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Publication numberUS3589350 A
Publication typeGrant
Publication dateJun 29, 1971
Filing dateApr 4, 1968
Priority dateApr 4, 1968
Publication numberUS 3589350 A, US 3589350A, US-A-3589350, US3589350 A, US3589350A
InventorsEarl H Hoyt Jr, Paul N Kennedy
Original AssigneeEarl H Hoyt Jr, Paul N Kennedy
Export CitationBiBTeX, EndNote, RefMan
External Links: USPTO, USPTO Assignment, Espacenet
Adjustable stabilizer for archery bow
US 3589350 A
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Description  (OCR text may contain errors)

United States Patent [72] Inventors Earl H. Hoyt,Jr.

3,196,860 3,231,270 1/1966 Primary Examiner-Richard C. Pinkham Assistant ExaminerWilliam R. Browne Att0rneyCharles E. Markham 11510 Natural Bridge Road, Bridgeton, Mo. 63042; Paul N. Kennedy, 407 West Ridge Drive, O'Fallon, Mo. 63366 [21] Appl. No. 718,666

[22] Filed Apr. 4, 1968 [45] Patented June 29,1971


member locks the telescoping members in adjusted position References Cited UNITED STATES PATENTS 8/1936 releases the memb tive to the other.

ADJUSTABLE STABILIZIER FOR ARCHERY BOW The invention relates to archery bow stabilizers and particularly to readily adjustable means connecting a weighting element to an archery bow so that its inertial resistance to bow movements may be conveniently varied.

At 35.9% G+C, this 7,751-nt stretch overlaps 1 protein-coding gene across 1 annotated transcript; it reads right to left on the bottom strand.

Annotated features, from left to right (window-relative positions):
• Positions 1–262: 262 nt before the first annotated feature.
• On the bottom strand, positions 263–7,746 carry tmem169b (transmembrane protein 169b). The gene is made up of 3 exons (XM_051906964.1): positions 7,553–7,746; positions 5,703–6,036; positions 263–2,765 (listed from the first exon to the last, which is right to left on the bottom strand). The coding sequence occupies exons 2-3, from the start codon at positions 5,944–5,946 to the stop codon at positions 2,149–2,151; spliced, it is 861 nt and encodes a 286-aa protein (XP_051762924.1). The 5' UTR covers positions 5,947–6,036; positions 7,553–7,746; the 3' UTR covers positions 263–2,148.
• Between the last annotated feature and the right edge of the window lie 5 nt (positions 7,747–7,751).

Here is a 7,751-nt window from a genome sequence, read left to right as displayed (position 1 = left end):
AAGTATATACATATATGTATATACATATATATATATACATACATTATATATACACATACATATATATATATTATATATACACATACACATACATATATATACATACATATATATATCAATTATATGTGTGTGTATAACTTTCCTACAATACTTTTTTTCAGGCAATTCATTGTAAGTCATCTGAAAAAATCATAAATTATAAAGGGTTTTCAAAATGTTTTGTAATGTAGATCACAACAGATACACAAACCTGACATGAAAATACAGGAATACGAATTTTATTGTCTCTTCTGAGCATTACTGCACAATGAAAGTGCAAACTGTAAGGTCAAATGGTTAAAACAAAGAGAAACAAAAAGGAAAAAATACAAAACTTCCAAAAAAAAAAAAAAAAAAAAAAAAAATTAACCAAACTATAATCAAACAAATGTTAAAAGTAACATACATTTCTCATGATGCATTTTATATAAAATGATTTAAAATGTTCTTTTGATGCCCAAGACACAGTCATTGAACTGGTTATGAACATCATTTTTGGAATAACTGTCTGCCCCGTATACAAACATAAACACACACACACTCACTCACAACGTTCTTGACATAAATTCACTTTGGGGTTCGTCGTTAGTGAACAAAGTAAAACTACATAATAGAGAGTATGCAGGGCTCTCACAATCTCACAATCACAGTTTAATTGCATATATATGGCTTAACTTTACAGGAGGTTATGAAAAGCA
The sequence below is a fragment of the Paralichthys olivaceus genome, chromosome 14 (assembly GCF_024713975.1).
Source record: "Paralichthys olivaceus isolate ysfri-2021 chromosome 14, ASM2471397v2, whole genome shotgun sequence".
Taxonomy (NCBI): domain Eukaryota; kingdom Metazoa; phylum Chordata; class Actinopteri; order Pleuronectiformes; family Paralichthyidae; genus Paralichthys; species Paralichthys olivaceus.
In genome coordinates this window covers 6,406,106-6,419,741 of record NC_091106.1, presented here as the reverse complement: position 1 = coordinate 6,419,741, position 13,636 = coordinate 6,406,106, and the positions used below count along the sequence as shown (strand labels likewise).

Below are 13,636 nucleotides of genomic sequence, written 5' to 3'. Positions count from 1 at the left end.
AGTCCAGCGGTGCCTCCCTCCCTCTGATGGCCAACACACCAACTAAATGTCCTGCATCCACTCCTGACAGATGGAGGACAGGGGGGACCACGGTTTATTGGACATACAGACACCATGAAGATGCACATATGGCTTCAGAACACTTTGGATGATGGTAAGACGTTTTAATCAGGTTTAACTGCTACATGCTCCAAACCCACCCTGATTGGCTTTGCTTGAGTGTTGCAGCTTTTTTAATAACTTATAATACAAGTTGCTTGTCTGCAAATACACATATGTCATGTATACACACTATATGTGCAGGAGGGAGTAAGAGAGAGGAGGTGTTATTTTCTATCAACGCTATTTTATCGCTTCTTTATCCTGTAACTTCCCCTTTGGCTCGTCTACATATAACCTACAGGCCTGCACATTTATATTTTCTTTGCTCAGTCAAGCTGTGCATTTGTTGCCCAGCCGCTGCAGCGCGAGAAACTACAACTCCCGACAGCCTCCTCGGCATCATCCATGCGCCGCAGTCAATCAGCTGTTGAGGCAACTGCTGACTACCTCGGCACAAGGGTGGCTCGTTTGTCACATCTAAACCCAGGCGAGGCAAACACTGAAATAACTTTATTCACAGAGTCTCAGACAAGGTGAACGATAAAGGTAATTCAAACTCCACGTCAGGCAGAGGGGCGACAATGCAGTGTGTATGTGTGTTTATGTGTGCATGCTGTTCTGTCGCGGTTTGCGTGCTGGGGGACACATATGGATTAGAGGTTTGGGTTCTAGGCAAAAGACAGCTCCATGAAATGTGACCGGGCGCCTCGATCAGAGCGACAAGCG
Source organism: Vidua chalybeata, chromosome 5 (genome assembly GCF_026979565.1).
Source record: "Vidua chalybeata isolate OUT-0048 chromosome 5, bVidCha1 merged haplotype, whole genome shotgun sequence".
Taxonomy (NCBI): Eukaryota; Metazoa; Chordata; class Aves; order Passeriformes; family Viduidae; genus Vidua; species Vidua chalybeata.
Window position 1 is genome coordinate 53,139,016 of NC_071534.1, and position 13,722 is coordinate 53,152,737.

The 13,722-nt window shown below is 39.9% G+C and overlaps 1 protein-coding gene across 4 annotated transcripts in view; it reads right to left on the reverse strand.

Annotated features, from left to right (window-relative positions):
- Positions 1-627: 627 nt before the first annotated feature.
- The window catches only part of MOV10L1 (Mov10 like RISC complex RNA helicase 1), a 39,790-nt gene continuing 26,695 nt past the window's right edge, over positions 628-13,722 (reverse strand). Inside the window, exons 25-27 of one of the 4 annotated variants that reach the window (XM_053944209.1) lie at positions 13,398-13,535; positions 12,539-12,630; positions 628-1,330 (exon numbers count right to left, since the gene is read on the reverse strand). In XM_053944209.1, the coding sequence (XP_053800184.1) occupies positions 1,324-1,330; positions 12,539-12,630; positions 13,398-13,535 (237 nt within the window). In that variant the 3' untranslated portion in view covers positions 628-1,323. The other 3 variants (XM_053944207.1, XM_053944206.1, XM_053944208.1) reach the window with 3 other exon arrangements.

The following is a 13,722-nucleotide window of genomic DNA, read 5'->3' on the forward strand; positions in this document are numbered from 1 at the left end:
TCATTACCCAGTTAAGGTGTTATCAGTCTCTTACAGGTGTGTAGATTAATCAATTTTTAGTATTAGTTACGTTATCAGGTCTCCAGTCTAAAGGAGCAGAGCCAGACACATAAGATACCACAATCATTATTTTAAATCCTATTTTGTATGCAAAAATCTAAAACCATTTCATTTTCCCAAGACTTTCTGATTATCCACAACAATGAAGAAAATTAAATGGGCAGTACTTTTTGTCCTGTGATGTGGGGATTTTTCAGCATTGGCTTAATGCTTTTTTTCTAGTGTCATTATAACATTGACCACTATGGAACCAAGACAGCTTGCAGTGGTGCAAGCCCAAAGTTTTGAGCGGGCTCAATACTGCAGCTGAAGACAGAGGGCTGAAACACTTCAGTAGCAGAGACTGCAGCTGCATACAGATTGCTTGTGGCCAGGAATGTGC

A further object is to provide a bow stabilizer having an elongated, lightweight, telescopically adjustable support for adjustably supporting the weighting element in spaced relationship with a bow.

A further object is to provide a bow stabilizer having a telescopically adjustable support comprising two elongated members and including means which is rendered operative -to lock the support in an adjusted position by a slight rotational move ment of one of the members relative to the other in one direction and which is released by a slight rotational movement in the opposite direction.

A further object is to provide a stabilizer for a bow having a telescopically adjustable support comprising an elongated round member slidably entered into a tubing member and having means on the end thereof entered into said tubing member which locks the members in an adjusted position when either of the telescoping members is rotated relative to the other.

Further objects and advantages will appear from the following description when read in connection with the accompanying drawing.

FIG. 1 is a side elevational view of an archery bow showing a stabilizer, constructed in accordance with the present invention, attached thereto;

FIG. 2 is an enlarged, partially sectionalized, elevational view of the stabilizer shown in FIG. 1;

FIGS. 3 and 4 are plan and elevational views, respectively, of the locking member;

FIG. 5 is an enlarged elevational view of the locking member pivot pin;

FIG. 6 is an enlarged, transverse, sectional view of the support member taken along line 6-6 of FIG. 2;

FIG. 7 is an enlarged, transverse, sectional view of the support member taken along line 7-7 of FIG. 2;

FIG. 8 is an enlarged, fragmentary, sectional view of an intermediate portion of the telescopic support showing the locking member; and

FIG. 9 is an enlarged, transverse, sectional viewtaken along line 9-9 of FIG. 2.